Cited by 21 | PDF Full-text (6489 KB) | HTML Full-text | XML Full-text
Abstract
In this article, ultrasonic guided wave propagation and interaction with the rivet hole cracks has been formulated using closed-form analytical solution while the local damage interaction, scattering, and mode conversion have been obtained from finite element analysis. The rivet hole cracks (damage) in
[...] Read more.
In this article, ultrasonic guided wave propagation and interaction with the rivet hole cracks has been formulated using closed-form analytical solution while the local damage interaction, scattering, and mode conversion have been obtained from finite element analysis. The rivet hole cracks (damage) in the plate structure gives rise to the non-axisymmetric scattering of Lamb wave, as well as shear horizontal (SH) wave, although the incident Lamb wave source (primary source) is axisymmetric. The damage in the plate acts as a non-axisymmetric secondary source of Lamb wave and SH wave. The scattering of Lamb and SH waves are captured using wave damage interaction coefficient (WDIC). The scatter cubes of complex-valued WDIC are formed that can describe the 3D interaction (frequency, incident direction, and azimuth direction) of Lamb waves with the damage. The scatter cubes are fed into the exact analytical framework to produce the time domain signal. This analysis enables us to obtain the optimum design parameters for better detection of the cracks in a multiple-rivet-hole problem. The optimum parameters provide the guideline of the design of the sensor installation to obtain the most noticeable signals that represent the presence of cracks in the rivet hole. Full article
(This article belongs to the Special Issue Advances in Structural Health Monitoring for Aerospace Structures)
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Open AccessArticle Gas Diffusion Electrodes Manufactured by Casting Evaluation as Air Cathodes for Microbial Fuel Cells (MFC)
Materials 2016, 9(7), 601; https://doi.org/10.3390/ma9070601
Received: 30 April 2016 / Revised: 1 July 2016 / Accepted: 11 July 2016 / Published: 21 July 2016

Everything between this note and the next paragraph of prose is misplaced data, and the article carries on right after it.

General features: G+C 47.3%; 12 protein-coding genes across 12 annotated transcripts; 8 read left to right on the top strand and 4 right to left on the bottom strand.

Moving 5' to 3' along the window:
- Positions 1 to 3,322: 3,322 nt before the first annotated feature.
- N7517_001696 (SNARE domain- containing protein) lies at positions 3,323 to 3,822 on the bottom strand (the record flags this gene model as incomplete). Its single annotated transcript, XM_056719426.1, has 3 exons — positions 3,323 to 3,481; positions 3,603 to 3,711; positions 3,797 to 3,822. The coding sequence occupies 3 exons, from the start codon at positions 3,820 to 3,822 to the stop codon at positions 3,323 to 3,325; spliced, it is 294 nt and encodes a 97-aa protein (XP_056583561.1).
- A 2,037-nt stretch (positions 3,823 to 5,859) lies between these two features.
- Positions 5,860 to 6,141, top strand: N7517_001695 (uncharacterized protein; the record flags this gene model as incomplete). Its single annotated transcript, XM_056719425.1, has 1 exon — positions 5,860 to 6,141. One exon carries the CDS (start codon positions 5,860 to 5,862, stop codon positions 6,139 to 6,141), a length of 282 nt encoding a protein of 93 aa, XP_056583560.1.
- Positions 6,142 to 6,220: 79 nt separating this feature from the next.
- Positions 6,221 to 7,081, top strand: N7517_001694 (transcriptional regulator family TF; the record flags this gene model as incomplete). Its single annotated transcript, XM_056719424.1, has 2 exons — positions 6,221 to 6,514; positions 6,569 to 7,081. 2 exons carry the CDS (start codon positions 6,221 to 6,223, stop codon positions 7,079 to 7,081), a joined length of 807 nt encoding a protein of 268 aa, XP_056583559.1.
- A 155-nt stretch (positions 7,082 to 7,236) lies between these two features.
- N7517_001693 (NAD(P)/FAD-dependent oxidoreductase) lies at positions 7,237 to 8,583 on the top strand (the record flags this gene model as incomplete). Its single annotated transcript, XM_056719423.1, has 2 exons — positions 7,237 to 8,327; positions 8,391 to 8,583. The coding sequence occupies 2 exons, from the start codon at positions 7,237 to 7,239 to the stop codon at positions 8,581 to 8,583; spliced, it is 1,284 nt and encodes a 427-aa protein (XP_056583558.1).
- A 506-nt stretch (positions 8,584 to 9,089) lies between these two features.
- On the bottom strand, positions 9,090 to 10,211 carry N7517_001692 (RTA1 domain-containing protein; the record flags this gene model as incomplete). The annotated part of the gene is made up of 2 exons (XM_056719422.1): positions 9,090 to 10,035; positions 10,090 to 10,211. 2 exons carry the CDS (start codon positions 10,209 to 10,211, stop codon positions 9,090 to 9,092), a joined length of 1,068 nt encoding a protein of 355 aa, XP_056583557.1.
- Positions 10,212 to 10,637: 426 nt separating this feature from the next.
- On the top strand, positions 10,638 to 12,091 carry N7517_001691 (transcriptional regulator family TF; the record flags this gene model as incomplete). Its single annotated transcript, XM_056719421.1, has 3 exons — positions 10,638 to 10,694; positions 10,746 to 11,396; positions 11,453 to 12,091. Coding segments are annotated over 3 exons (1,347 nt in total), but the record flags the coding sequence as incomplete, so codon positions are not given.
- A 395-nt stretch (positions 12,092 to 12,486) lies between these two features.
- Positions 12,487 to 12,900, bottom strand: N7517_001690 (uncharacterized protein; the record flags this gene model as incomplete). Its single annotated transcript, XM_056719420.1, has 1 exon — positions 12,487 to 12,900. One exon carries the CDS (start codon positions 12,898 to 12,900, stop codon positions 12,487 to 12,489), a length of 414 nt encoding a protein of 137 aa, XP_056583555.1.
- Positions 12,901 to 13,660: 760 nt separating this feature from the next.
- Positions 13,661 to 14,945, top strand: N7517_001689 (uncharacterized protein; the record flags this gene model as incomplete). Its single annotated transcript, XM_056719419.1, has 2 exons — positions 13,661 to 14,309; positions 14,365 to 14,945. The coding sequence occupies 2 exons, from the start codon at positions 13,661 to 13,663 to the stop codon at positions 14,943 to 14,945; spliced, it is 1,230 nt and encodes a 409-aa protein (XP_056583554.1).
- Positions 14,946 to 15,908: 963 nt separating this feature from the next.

Cited by 8 | PDF Full-text (2611 KB) | HTML Full-text | XML Full-text
Abstract
One of the most intriguing renewable energy production methods being explored currently is electrical power generation by microbial fuel cells (MFCs). However, to make MFC technology economically feasible, cost efficient electrode manufacturing processes need to be proposed and demonstrated. In this context, VITO
[...] Read more.
One of the most intriguing renewable energy production methods being explored currently is electrical power generation by microbial fuel cells (MFCs). However, to make MFC technology economically feasible, cost efficient electrode manufacturing processes need to be proposed and demonstrated. In this context, VITO has developed an innovative electrode manufacturing process based on film casting and phase inversion. The screening and selection process of electrode compositions was done based on physicochemical properties of the active layer, which in turn maintained a close relation with their composition A dual hydrophilic-hydrophobic character in the active layer was achieved with values of εhydrophilic up to 10% while εTOTAL remained in the range 65 wt % to 75 wt %. Eventually, selected electrodes were tested as air cathodes for MFC in half cell and full cell modes. Reduction currents, up to −0.14 mA·cm2− at −100 mV (vs. Ag/AgCl) were reached in long term experiments in the cathode half-cell. In full MFC, a maximum power density of 380 mW·m−2 was observed at 100 Ω external load. Full article